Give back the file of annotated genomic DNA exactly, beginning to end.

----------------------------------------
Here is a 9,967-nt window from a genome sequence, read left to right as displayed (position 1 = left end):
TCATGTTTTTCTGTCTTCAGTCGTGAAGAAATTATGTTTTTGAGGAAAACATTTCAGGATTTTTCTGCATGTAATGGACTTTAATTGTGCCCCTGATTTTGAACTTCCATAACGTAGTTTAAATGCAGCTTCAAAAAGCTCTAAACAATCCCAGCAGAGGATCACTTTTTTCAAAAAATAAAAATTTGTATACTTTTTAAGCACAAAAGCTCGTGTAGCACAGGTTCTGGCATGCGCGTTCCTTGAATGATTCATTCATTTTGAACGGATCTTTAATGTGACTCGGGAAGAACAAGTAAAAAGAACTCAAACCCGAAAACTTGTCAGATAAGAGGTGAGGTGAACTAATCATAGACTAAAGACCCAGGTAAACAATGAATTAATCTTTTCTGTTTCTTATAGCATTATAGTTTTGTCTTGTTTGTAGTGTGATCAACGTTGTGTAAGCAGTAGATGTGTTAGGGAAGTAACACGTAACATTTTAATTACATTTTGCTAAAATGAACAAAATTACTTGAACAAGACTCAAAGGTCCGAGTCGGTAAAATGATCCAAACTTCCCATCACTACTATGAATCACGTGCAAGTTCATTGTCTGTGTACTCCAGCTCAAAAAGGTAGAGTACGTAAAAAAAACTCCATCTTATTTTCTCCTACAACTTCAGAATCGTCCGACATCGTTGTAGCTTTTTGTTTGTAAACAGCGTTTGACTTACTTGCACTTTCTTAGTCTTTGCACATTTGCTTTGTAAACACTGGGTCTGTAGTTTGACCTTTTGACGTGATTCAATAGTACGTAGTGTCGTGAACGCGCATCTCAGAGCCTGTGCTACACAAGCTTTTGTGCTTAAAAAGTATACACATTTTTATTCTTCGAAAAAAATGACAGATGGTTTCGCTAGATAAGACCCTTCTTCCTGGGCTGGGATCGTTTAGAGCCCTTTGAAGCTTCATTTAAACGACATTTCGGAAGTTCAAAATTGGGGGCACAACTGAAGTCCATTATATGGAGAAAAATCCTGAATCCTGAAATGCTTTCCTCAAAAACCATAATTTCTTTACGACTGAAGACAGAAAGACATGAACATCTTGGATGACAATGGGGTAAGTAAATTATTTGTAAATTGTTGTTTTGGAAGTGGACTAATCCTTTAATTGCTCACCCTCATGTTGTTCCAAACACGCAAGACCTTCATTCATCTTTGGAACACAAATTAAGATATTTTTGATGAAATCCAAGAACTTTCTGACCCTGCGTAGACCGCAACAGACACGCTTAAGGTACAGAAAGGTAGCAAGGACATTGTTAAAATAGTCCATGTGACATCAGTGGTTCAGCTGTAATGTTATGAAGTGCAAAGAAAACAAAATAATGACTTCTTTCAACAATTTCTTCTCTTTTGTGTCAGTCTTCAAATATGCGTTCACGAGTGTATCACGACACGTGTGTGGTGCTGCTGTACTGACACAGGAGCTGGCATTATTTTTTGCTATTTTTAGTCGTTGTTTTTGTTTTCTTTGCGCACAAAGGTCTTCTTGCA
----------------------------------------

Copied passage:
Here is a 9,967-nt window from a genome sequence, read left to right as displayed (position 1 = left end):
TCATGTTTTTCTGTCTTCAGTCGTGAAGAAATTATGTTTTTGAGGAAAACATTTCAGGATTTTTCTGCATGTAATGGACTTTAATTGTGCCCCTGATTTTGAACTTCCATAACGTAGTTTAAATGCAGCTTCAAAAAGCTCTAAACAATCCCAGCAGAGGATCACTTTTTTCAAAAAATAAAAATTTGTATACTTTTTAAGCACAAAAGCTCGTGTAGCACAGGTTCTGGCATGCGCGTTCCTTGAATGATTCATTCATTTTGAACGGATCTTTAATGTGACTCGGGAAGAACAAGTAAAAAGAACTCAAACCCGAAAACTTGTCAGATAAGAGGTGAGGTGAACTAATCATAGACTAAAGACCCAGGTAAACAATGAATTAATCTTTTCTGTTTCTTATAGCATTATAGTTTTGTCTTGTTTGTAGTGTGATCAACGTTGTGTAAGCAGTAGATGTGTTAGGGAAGTAACACGTAACATTTTAATTACATTTTGCTAAAATGAACAAAATTACTTGAACAAGACTCAAAGGTCCGAGTCGGTAAAATGATCCAAACTTCCCATCACTACTATGAATCACGTGCAAGTTCATTGTCTGTGTACTCCAGCTCAAAAAGGTAGAGTACGTAAAAAAAACTCCATCTTATTTTCTCCTACAACTTCAGAATCGTCCGACATCGTTGTAGCTTTTTGTTTGTAAACAGCGTTTGACTTACTTGCACTTTCTTAGTCTTTGCACATTTGCTTTGTAAACACTGGGTCTGTAGTTTGACCTTTTGACGTGATTCAATAGTACGTAGTGTCGTGAACGCGCATCTCAGAGCCTGTGCTACACAAGCTTTTGTGCTTAAAAAGTATACACATTTTTATTCTTCGAAAAAAATGACAGATGGTTTCGCTAGATAAGACCCTTCTTCCTGGGCTGGGATCGTTTAGAGCCCTTTGAAGCTTCATTTAAACGACATTTCGGAAGTTCAAAATTGGGGGCACAACTGAAGTCCATTATATGGAGAAAAATCCTGAATCCTGAAATGCTTTCCTCAAAAACCATAATTTCTTTACGACTGAAGACAGAAAGACATGAACATCTTGGATGACAATGGGGTAAGTAAATTATTTGTAAATTGTTGTTTTGGAAGTGGACTAATCCTTTAATTGCTCACCCTCATGTTGTTCCAAACACGCAAGACCTTCATTCATCTTTGGAACACAAATTAAGATATTTTTGATGAAATCCAAGAACTTTCTGACCCTGCGTAGACCGCAACAGACACGCTTAAGGTACAGAAAGGTAGCAAGGACATTGTTAAAATAGTCCATGTGACATCAGTGGTTCAGCTGTAATGTTATGAAGTGCAAAGAAAACAAAATAATGACTTCTTTCAACAATTTCTTCTCTTTTGTGTCAGTCTTCAAATATGCGTTCACGAGTGTATCACGACACGTGTGTGGTGCTGCTGTACTGACACAGGAGCTGGCATTATTTTTTGCTATTTTTAGTCGTTGTTTTTGTTTTCTTTGCGCACAAAGGTCTTCTTGCA